I know. This one sounds pretty emo. But you know what? When I was young, I was a total emo kid. So I’ll own that. One of the best things I did was fall in and out of love for the first time. Because the fact is that when it happened it wasn’t that person’s fault any more than it was mine. I learned a lot of empathy through that, I learned how my actions and words can hurt other people, and I learned that I am not always the most important person in the world. I am not really proud of the way I was in that first long term relationship, but I am proud of who I have become in the years following it. It really showed me some things about myself that I think at the time I wasn’t really happy to see, about the way I interacted with people and the way I communicated. In showing me those things though, that experience taught me what I needed to change the most. Plus I think at least to some extent it introduced me to the importance of particular memories and moments.


Those are just the things I’ve thought of right now. I’m hopeful that this list will grow a lot over the next few years. I’ve written it down in a notebook and I’ve put that notebook on my shelf. I’ll read over it again maybe in a year’s time. And I shall write some new thoughts on it. I think life can be really tough. It can be heartbreaking. It can be full of some really difficult lessons and realizations. But I don’t think I’d have it any other way. No matter what I say during my Tom Waits listening sessions!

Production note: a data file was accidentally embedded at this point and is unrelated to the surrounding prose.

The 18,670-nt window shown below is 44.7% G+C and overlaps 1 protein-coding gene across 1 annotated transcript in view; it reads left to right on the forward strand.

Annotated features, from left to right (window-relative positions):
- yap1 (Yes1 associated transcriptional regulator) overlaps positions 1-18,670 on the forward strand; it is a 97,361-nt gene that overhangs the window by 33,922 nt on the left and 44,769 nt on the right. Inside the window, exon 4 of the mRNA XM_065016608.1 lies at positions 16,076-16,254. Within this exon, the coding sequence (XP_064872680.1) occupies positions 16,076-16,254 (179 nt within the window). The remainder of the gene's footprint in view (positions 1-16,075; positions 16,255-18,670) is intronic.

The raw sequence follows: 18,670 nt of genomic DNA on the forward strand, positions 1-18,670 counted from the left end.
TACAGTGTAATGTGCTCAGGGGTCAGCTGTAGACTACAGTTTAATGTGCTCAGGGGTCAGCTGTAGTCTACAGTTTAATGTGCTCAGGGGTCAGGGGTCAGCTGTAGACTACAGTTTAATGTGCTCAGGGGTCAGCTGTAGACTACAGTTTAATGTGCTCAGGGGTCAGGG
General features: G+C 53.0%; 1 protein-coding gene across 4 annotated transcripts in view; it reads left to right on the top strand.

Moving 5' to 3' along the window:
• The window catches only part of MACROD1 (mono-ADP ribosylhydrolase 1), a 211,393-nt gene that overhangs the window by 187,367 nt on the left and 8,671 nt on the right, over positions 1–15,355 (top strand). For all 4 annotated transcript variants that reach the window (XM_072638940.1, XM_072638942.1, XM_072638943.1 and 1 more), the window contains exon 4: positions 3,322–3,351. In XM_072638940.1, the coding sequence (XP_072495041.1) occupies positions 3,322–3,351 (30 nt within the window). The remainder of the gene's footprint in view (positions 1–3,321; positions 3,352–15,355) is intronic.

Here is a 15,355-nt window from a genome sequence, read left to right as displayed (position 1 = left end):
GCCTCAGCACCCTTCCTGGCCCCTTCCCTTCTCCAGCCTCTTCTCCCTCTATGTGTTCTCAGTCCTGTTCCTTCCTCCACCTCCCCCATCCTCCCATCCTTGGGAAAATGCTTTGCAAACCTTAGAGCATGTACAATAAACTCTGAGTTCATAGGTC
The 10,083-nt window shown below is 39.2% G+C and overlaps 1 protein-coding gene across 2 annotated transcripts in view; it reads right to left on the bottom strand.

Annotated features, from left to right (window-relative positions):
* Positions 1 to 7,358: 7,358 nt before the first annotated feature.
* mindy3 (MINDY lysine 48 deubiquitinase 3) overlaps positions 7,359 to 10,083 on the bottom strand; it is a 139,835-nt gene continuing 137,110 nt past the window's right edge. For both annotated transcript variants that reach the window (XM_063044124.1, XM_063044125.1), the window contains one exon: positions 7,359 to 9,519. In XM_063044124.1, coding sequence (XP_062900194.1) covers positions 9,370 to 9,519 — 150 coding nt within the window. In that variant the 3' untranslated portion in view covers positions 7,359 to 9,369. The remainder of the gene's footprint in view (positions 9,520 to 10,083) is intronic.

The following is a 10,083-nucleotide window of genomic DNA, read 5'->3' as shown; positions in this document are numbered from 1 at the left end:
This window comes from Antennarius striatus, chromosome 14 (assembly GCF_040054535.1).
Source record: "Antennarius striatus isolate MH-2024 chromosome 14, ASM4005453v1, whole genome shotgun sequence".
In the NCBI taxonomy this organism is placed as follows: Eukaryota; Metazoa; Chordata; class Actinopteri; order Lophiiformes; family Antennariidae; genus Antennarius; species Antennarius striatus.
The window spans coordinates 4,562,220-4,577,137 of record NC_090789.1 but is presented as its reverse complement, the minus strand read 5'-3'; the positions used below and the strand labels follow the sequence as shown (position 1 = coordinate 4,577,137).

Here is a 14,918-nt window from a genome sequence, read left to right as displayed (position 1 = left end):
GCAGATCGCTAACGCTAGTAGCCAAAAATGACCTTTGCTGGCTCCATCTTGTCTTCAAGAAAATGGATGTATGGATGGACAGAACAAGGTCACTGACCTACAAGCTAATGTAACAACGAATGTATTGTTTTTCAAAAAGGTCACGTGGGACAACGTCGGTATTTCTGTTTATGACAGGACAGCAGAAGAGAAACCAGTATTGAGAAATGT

What writers can learn from Indie Musicians.

Creating, Culture, Dreams, Music, Online, Tech, Writing

I’ve explained before that my background is in music. I was an indie musician for seven years, and I was signed to a record label for three. Over that time, I have gained something of an insight into the way in which indie musicians stay afloat in a constantly changing and challenging industry. Gone are the days when bands or artists could sell millions of copies of an album or single without being a hip hop artist, boy band or mass produced pop star. These days, Nirvana wouldn’t get a look in.

In this climate, I honestly believe, music is better than it has ever been. Some of the artists that survive now in an indie world are breathtaking. They survive by maintaing a relationship with their listeners that would have been almost unthinkable in the past. They talk to their fans and communicate constantly, whether by chatting outside of a show or talking on twitter. They enable their fans to become an important part of the development of their art by using Kickstarter, or asking for direct donations, or offering direct presales.  They come up with new and exciting ways to share their music. For example, some artists sell T-shirts instead of CD’s or LP’s, and the T-shirts come with a download card for the actual music!